US Deputy Secretary of State Stephen Biegun made the statement while visiting Seoul, South Korea. “Regrettably, much opportunity has been squandered by our North Korean counterparts over the past two years,” he said, speaking to a think tank. He added that Pyongyang officials “too often have devoted themselves to the search for obstacles to negotiations instead of seizing opportunities for engagement.”
Denuclearization negotiations stalled under Trump, but Biegun nevertheless praised the president’s decision to use diplomacy with leader Kim Jong-un. “This vision was a bold one,” he noted.Trump and Kim signed a general declaration calling for denuclearization during their first meeting in Singapore in 2018, but failed to reach a deal at the second summit in Hanoi, Vietnam, next year.
Biegun believes if Joe Biden becomes president, the new US administration will continue diplomatic efforts: “The war is over; the time for conflict has ended, and the time for peace has arrived.”
The US envoy also called for Pyongyang to return to talks, but admitted: “We do not expect North Korea to do everything before we do anything.” He stressed the need “to lay out a road map for action, and we must agree on where that road map ultimately leads.”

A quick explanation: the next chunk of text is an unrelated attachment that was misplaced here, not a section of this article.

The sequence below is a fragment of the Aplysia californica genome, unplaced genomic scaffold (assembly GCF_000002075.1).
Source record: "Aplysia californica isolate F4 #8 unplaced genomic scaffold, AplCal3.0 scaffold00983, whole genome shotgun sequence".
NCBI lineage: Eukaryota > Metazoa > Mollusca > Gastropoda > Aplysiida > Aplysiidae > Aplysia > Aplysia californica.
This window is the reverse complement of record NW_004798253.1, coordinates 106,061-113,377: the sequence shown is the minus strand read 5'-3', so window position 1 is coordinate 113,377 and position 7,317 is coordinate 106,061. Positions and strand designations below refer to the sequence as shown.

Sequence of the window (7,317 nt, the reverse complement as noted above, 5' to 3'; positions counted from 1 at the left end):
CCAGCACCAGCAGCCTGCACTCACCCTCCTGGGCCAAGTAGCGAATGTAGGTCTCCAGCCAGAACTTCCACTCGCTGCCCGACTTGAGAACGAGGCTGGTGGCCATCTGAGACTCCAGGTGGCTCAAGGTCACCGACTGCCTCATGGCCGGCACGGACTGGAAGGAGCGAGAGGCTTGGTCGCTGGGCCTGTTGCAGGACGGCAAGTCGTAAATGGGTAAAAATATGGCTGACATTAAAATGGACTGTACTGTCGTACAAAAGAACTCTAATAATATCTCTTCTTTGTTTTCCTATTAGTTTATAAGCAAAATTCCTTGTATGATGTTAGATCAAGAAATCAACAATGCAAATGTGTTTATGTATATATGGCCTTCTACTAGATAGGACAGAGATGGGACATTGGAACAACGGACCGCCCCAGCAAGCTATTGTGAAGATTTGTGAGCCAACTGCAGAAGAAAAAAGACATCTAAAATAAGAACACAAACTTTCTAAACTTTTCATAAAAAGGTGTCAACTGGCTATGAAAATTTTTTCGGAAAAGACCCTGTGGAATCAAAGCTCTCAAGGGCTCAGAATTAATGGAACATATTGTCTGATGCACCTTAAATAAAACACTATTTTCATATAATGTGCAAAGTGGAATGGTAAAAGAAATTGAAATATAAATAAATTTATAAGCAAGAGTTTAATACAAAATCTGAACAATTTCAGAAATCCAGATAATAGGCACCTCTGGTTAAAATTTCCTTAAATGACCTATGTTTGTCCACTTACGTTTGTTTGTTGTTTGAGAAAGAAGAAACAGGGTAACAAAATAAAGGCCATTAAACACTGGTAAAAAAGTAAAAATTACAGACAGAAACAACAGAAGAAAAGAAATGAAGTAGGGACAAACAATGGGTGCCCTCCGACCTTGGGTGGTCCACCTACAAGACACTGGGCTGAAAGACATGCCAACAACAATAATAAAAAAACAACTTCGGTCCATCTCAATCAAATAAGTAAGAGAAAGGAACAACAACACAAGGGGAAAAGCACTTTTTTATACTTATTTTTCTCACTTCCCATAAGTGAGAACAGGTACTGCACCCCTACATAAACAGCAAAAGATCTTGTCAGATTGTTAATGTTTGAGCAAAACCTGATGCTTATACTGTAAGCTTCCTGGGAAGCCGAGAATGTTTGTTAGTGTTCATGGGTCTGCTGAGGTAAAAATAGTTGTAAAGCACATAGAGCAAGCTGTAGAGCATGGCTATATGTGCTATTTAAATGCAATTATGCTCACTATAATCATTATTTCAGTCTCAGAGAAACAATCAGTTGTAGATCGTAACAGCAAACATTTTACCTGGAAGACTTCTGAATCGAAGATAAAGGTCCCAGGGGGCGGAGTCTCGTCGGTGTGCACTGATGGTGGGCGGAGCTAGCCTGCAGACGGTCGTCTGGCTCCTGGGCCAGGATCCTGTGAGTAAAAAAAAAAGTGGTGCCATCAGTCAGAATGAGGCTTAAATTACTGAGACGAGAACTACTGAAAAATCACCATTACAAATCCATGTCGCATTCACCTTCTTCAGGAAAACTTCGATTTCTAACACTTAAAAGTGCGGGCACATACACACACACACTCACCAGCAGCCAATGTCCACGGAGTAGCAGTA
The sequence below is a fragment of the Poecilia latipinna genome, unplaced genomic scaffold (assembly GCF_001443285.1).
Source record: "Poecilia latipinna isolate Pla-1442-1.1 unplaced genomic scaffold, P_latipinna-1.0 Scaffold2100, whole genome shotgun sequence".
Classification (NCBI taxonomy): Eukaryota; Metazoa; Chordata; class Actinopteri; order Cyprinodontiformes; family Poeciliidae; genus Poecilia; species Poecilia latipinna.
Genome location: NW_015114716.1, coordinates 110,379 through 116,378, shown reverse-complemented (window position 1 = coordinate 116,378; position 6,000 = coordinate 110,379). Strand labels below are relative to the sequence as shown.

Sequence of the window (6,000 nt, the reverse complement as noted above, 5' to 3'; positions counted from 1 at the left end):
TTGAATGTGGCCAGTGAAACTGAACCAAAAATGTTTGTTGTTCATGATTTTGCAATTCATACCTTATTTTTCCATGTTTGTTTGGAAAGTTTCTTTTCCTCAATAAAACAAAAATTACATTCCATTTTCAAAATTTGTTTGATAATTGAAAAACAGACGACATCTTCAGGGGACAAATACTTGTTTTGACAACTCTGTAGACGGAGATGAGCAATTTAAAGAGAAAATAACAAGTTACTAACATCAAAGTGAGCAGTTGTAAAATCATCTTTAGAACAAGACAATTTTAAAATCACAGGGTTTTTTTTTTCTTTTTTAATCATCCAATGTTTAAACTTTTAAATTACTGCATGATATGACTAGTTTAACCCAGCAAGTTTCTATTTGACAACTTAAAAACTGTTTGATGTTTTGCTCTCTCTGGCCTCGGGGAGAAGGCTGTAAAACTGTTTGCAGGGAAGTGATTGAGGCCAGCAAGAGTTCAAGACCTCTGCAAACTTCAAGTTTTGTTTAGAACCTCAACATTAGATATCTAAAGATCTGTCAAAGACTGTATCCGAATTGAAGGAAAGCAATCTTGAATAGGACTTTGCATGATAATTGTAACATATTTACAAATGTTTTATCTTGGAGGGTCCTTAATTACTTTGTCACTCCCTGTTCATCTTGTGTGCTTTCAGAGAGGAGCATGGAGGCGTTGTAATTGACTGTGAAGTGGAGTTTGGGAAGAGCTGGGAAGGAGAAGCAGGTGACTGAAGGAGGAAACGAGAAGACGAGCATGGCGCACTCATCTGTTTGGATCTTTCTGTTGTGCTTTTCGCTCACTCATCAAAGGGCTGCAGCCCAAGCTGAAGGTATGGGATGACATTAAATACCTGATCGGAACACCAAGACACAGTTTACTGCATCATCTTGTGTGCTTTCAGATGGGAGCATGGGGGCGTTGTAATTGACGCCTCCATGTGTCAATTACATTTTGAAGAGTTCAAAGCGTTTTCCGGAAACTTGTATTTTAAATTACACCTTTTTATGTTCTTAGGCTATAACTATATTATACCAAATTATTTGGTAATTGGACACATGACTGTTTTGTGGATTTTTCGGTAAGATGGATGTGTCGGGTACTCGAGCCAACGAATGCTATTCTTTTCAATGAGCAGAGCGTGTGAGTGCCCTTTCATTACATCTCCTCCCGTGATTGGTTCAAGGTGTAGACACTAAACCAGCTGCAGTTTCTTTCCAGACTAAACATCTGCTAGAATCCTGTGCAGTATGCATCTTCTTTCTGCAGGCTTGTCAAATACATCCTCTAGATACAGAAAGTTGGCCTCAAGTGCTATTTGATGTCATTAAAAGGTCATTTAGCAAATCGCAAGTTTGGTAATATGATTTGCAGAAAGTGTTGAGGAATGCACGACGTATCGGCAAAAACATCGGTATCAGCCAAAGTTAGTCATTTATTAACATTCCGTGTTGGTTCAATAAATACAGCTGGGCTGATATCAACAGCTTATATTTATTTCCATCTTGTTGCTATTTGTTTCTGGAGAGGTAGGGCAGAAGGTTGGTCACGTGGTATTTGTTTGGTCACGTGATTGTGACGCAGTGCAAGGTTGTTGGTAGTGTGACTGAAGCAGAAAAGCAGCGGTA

However, Pyongyang has made it clear it wants a step-by-step and synchronized denuclearization, while getting economic compensation during the process. Washington insists denuclearization should start first.
During its recent military parade, North Korea revealed a new intercontinental ballistic missile, prompting the US State Department to express “disappointment” and again call upon the leadership to commit to “complete denuclearization.”
Pyongyang sees Washington as the primary threat to its national security and the justification for its development of nuclear weapons.
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